Yet, despite these accomplishments, Hill, much like Bumpus, never quite gained tremendous media attention, even inside the Pac-10, where the eyes of most were focused squarely on USC's Jarrett.

Bumpus, however, doesn't let the labels get to him, making it clear it's something he has dealt with before.

'Every team I've ever played on has been underrated; I've never played on completely dominating team[s]. It has its advantages - some teams might not respect us and come out a little sluggish.'

Sluggish, however, is not the word Bumpus or anyone else, for that matter, is using to describe the USC defense Washington State will face on Saturday.

'Man, I mean, I don't feel like they have a weakness,' said Bumpus when asked about USC's defensive unit.

Even with defensive back Josh Pinkard out for the season, Bumpus is still impressed by the Trojans' abilities.

'The D-line, linebackers, and secondary are all still strong and still so deep. The first and second guys are capable of playing on any team in the Pac-10.'

Those sentiments were echoed by Brink.

'Their strength lies in the front seven, particularly the front four,' he said. 'It leaves a linebacker free to make plays. They have a lot of good players, good athletes.'

Historically, Washington State has had success throwing the ball against USC. Last year, Brink threw for 287 yards and two touchdowns against the Trojans by utilizing a spread offense.

'I expect it every week,' Bumpus said. 'No matter who we play we'll be able to throw the ball.'

Both Bumpus and Brink are looking to prove something Saturday and say they benefitted from last year's toughly fought contest.

'There is something you can take away from it. A lot of teams, when they step on the field with USC, it's like they already lost,' Brink said. 'People make a pretty big deal about their defense; they are a year older, but so are we.'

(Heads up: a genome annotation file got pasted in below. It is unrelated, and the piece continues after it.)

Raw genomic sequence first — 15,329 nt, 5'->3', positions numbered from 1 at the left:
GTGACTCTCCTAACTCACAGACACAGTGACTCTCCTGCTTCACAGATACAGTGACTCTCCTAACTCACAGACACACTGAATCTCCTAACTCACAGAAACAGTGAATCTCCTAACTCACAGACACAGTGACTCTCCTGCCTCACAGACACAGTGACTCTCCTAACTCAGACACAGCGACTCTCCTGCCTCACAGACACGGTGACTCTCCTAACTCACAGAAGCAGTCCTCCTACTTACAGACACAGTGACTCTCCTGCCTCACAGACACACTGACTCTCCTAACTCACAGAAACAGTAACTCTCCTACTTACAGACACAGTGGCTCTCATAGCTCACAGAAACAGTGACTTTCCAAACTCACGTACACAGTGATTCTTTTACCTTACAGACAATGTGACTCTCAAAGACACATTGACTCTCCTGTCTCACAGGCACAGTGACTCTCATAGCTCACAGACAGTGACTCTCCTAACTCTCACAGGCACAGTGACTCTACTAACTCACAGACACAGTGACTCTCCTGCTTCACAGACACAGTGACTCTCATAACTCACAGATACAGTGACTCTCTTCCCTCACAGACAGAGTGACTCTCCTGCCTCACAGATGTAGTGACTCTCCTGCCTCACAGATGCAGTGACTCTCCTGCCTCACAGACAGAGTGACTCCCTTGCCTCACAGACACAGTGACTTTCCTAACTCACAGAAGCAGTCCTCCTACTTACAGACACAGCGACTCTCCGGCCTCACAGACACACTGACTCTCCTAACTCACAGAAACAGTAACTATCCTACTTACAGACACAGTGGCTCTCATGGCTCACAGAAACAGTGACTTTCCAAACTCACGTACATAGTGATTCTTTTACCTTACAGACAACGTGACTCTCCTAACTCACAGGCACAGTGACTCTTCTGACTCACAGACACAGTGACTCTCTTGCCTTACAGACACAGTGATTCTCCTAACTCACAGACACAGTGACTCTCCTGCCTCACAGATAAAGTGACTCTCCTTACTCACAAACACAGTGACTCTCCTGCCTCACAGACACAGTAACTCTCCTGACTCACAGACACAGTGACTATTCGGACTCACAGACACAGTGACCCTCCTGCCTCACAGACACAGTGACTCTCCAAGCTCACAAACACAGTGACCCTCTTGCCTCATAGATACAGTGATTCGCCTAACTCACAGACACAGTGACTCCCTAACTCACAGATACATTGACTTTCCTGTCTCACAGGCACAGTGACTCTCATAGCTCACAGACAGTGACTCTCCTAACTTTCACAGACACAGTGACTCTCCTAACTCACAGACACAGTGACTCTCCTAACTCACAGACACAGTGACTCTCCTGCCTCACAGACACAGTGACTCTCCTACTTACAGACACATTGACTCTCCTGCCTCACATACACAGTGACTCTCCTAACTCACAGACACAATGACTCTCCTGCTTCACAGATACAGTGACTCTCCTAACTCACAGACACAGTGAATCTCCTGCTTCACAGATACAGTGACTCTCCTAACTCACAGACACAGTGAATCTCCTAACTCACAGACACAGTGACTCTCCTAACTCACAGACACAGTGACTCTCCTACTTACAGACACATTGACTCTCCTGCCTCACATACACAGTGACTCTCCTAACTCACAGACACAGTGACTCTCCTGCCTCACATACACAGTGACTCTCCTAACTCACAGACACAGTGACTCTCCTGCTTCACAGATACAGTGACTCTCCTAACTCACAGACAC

If it seems at this point that Bumpus and Brink think similarly, and have coinciding great games, it isn't by luck or coincidence.

The wide receiver and quarterback duo have a relationship that goes far beyond the football field.

'I consider Brink to be one of my best friends on the team,' Bumpus said. 'We play golf together every Monday.'

Brink stresses how much he has learned from Bumpus outside athletics.

'We come from pretty different backgrounds -- he comes from Culver City, Calif. and I come from Eugene, Ore.,' Brink said. 'Those people help you grow; you learn a lot from them.'

So how does all this golf translate to the field on Saturdays?

'The relationship we have off the field spills over [onto it]' Bumpus said.

The quarterback-wide-receiver connection between the two has shown flashes of brilliance in the past, when both seem to know exactly what the other is expecting.

'Our offense, there's a lot of built in routes, adjustments on the fly. Those only work when the quarterback and the receivers have a good feel for each other,' Brink said. 'Michael and I have that. He may not have been the primary guy, but he gets where he needs to be.'

Saturday's match up at the Coliseum is the start to both USC and Washington State's Pac-10 season. The Trojans' up-the-gut running game and athletic defense sharply contrasts the high flying, spread offense of the Cougars.

As for Bumpus and Brink, they are just trying to keep everything in perspective while preparing to face off against the No. 1 team in college football.

As Bumpus said, 'I just try to stick to the routine.'